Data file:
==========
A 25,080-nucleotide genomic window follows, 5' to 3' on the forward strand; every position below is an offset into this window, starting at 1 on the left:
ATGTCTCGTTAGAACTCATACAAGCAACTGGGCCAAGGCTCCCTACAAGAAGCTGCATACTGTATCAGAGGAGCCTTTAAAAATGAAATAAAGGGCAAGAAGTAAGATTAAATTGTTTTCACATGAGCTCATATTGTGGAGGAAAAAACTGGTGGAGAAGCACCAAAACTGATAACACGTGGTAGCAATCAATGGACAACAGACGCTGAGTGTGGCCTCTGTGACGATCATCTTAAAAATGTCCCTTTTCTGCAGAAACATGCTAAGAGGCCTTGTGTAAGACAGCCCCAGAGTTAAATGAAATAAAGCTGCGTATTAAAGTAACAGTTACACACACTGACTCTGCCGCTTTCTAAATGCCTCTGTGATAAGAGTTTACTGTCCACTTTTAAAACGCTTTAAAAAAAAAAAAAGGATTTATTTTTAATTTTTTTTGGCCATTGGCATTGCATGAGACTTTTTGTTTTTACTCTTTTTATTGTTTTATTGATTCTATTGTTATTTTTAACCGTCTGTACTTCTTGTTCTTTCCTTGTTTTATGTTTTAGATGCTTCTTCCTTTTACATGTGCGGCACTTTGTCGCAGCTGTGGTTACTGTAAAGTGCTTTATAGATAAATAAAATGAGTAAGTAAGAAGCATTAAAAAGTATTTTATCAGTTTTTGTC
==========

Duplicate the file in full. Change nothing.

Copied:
A 25,080-nucleotide genomic window follows, 5' to 3' on the forward strand; every position below is an offset into this window, starting at 1 on the left:
ATGTCTCGTTAGAACTCATACAAGCAACTGGGCCAAGGCTCCCTACAAGAAGCTGCATACTGTATCAGAGGAGCCTTTAAAAATGAAATAAAGGGCAAGAAGTAAGATTAAATTGTTTTCACATGAGCTCATATTGTGGAGGAAAAAACTGGTGGAGAAGCACCAAAACTGATAACACGTGGTAGCAATCAATGGACAACAGACGCTGAGTGTGGCCTCTGTGACGATCATCTTAAAAATGTCCCTTTTCTGCAGAAACATGCTAAGAGGCCTTGTGTAAGACAGCCCCAGAGTTAAATGAAATAAAGCTGCGTATTAAAGTAACAGTTACACACACTGACTCTGCCGCTTTCTAAATGCCTCTGTGATAAGAGTTTACTGTCCACTTTTAAAACGCTTTAAAAAAAAAAAAAGGATTTATTTTTAATTTTTTTTGGCCATTGGCATTGCATGAGACTTTTTGTTTTTACTCTTTTTATTGTTTTATTGATTCTATTGTTATTTTTAACCGTCTGTACTTCTTGTTCTTTCCTTGTTTTATGTTTTAGATGCTTCTTCCTTTTACATGTGCGGCACTTTGTCGCAGCTGTGGTTACTGTAAAGTGCTTTATAGATAAATAAAATGAGTAAGTAAGAAGCATTAAAAAGTATTTTATCAGTTTTTGTC